Adele Ferguson | Sydney Mornig Herald | October 4, 2010
Australians investing in the $294 billion listed and unlisted property sector have been to hell and back in the past couple of years as property values plummeted, debt levels ballooned, returns crashed and in the case of listed property trusts share prices fell up to 80 per cent.
But as the economy rebounds, the sharemarket rallies and self-funded retirees, super funds and retail investors move out of cash, property is on the comeback trail, and analysts, consultants and many property fund managers are spreading the gospel that asset valuations have bottomed and property is once again a defensive investment class.
A report on the sector by Property Investment Research supports the view that green shoots of recovery are emerging in the sector, with leverage now down to 29 per cent and most categories of property well on the way to sorting out a massive mess of over-engineering of their balance sheets, which got them into serious trouble with their banks.
“Our conclusion is that now seems to be the time to invest in property,” the report says.
The $294 billion property sector is made up of three main asset classes: listed property trusts, or REITs, which represent $141 billion of assets under management; unlisted wholesale funds, which include funds managed by large institutions such as AMP and Colonial, represent $69 billion of assets under management; and unlisted retail funds and direct property syndicates, which represent $18 billion of assets and are leveraged to the tune of 53 per cent. The remainder is split between mortgage schemes, which have largely frozen redemptions, and property securities, according to research.
After the $20 billion equity raising bonanza of last year by the REITs, things have been relatively quiet. But with the latest profit season out of the way, and most of the 17 remaining REITs listed on the ASX managing to return a profit and provide investors with a distribution payment, activity is starting to return to both the listed and unlisted sectors.
In the past few months a number of new wholesale funds have opened, there has been $3 billion in fresh equity raised, and the long-awaited takeover frenzy is about to take place, which will push the share prices higher of the takeover targets.
Even properties in trouble are managing to find a way out. The latest were the DFO properties, which found a solution to their troubles when CFS Retail Property Trust raised $540 million through an institutional placement to fund the acquisition of four DFO centres. The placement was oversubscribed and CFS is trading above the offer price of $1.86 a unit.
Other activity includes Australian Unity buying the rights to one of Westpac’s property trusts, Mirvac’s purchase of Westpac Office Trust, Stockland’s takeover bid for Aevum and Centro Properties Group’s move to find a buyer for part of its Centro MCS syndicates business to high-quality fund managers.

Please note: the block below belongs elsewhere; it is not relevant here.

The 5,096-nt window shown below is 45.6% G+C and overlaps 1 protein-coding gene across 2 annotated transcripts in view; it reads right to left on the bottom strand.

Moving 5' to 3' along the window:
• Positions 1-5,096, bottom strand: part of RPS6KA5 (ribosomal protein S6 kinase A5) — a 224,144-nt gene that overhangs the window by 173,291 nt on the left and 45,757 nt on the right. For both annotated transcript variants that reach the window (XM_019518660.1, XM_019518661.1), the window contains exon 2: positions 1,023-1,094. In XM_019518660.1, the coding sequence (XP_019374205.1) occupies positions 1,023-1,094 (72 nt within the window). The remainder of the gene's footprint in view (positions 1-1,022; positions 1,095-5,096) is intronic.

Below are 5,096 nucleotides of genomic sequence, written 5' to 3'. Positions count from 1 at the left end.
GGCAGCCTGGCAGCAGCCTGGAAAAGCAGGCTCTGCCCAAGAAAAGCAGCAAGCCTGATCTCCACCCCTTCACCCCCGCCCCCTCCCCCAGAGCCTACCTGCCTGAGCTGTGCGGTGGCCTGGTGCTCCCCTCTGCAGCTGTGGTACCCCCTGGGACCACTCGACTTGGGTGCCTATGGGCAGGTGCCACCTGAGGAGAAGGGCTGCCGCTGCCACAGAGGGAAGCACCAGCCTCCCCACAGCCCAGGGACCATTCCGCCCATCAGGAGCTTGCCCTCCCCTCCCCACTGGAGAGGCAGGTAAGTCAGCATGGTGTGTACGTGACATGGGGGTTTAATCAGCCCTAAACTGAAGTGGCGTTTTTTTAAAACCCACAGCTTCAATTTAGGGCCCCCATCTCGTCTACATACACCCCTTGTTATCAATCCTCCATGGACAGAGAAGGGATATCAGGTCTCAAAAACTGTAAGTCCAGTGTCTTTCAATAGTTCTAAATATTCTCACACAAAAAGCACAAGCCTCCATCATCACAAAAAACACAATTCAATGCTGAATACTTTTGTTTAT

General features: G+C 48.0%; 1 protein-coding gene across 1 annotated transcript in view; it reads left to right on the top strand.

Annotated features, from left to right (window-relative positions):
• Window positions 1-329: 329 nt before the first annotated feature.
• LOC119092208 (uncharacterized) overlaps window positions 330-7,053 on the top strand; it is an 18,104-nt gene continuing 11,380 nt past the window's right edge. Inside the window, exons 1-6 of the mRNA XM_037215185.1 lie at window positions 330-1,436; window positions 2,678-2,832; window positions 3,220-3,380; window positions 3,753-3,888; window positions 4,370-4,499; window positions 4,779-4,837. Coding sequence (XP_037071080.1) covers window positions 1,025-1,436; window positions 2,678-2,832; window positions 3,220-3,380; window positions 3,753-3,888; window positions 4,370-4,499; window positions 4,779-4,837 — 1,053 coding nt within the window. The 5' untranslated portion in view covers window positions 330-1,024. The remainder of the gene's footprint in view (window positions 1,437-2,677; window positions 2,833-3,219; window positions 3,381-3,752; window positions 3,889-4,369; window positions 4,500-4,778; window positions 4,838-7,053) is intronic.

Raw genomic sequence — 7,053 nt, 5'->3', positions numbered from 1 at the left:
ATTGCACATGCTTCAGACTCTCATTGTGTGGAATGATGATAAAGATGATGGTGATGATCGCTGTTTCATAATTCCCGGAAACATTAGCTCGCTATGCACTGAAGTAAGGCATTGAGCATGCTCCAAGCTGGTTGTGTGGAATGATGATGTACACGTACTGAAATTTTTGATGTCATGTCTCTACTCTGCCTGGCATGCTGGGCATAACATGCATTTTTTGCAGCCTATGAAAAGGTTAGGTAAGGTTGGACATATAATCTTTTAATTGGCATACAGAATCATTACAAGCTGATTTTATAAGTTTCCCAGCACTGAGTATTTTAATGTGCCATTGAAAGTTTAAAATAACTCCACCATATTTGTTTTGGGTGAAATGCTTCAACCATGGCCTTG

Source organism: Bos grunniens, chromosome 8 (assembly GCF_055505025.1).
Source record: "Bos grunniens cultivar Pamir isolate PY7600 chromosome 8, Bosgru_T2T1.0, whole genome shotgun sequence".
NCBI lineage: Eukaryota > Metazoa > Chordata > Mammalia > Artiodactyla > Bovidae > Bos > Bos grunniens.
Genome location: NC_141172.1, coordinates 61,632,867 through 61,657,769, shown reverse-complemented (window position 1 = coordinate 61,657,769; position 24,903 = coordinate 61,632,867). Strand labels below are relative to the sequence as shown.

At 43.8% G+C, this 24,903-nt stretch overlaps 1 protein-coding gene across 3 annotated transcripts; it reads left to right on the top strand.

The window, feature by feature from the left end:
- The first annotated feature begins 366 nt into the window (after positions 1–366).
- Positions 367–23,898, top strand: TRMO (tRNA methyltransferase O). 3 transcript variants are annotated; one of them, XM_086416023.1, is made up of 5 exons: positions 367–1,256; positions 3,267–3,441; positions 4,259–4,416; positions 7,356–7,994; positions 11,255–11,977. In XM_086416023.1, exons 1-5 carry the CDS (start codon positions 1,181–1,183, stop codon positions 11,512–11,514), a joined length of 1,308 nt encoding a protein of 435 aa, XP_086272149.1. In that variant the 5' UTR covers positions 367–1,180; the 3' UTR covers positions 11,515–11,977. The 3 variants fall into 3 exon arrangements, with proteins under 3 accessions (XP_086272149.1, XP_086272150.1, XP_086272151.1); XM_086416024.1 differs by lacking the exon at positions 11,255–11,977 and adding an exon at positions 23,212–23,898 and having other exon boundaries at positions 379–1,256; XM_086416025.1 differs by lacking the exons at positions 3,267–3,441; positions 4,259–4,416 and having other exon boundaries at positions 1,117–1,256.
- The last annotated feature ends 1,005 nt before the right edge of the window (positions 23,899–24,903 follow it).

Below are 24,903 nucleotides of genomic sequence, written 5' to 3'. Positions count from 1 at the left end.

John Freedman, a senior property analyst at UBS, said residential conditions were even stronger than he expected, driving near-term earnings growth, and in the unlisted sector fund managers were back raising capital much earlier and in greater amounts than he thought possible.
The sector as a whole has bottomed, with most of the listed REITs reporting a profit in the latest profit season and a number of the unlisted wholesale funds starting to raise money for new funds, but there are still pockets of trouble, says the Zenith Investment Partners senior investment analyst, Dugald Higgins. “Commercial real estate, which underlies all these property vehicles, bottomed in late 2009 and we are now bouncing back from the bottom. The better quality properties are actually increasing in value, with an increase in leasing deals taking place.” But he warned that the unlisted retail sector was a different story. “They have the bulk of secondary assets. There is a lot of debt that needs to be refinanced in the next two years. Banks have done a lot of hand holding instead of slaughtering in the first round of refinancing, but it will be interesting to see what they do with the second round of refinancing, which is next year and 2012. Many of these vehicles are overgeared, but the quality of property isn’t good, so it will be interesting to see what the banks do.”
When it comes to takeover activity, there is more to come, particularly as the bell tolls for some of the REITs to refinance more than $21 billion of debt over the next two years.
For them the banks will be putting on the vice grip to accelerate the sale of assets, many of which are second tier, or looking for new ways of restructuring.
For the listed REIT sector, which represents $141 billion of the total $294 billion property pie, most REITs are still trading at a big discount to net asset backing, making it cheaper to buy the trust than the individual real estate assets. The sector is trading at a median discount of 10 per cent to net tangible assets if Westfield and Stockland are excluded.
One of the reasons for this discount to net tangible assets is the opportunity cost investors face in terms of investing in the property sector or putting their money in the banks. The median yield paid from REITs is 6.5 per cent, compared with a similar amount for long-term bank deposits. With a number of issues left to sort out, many investors are still wary of re-entering the fray.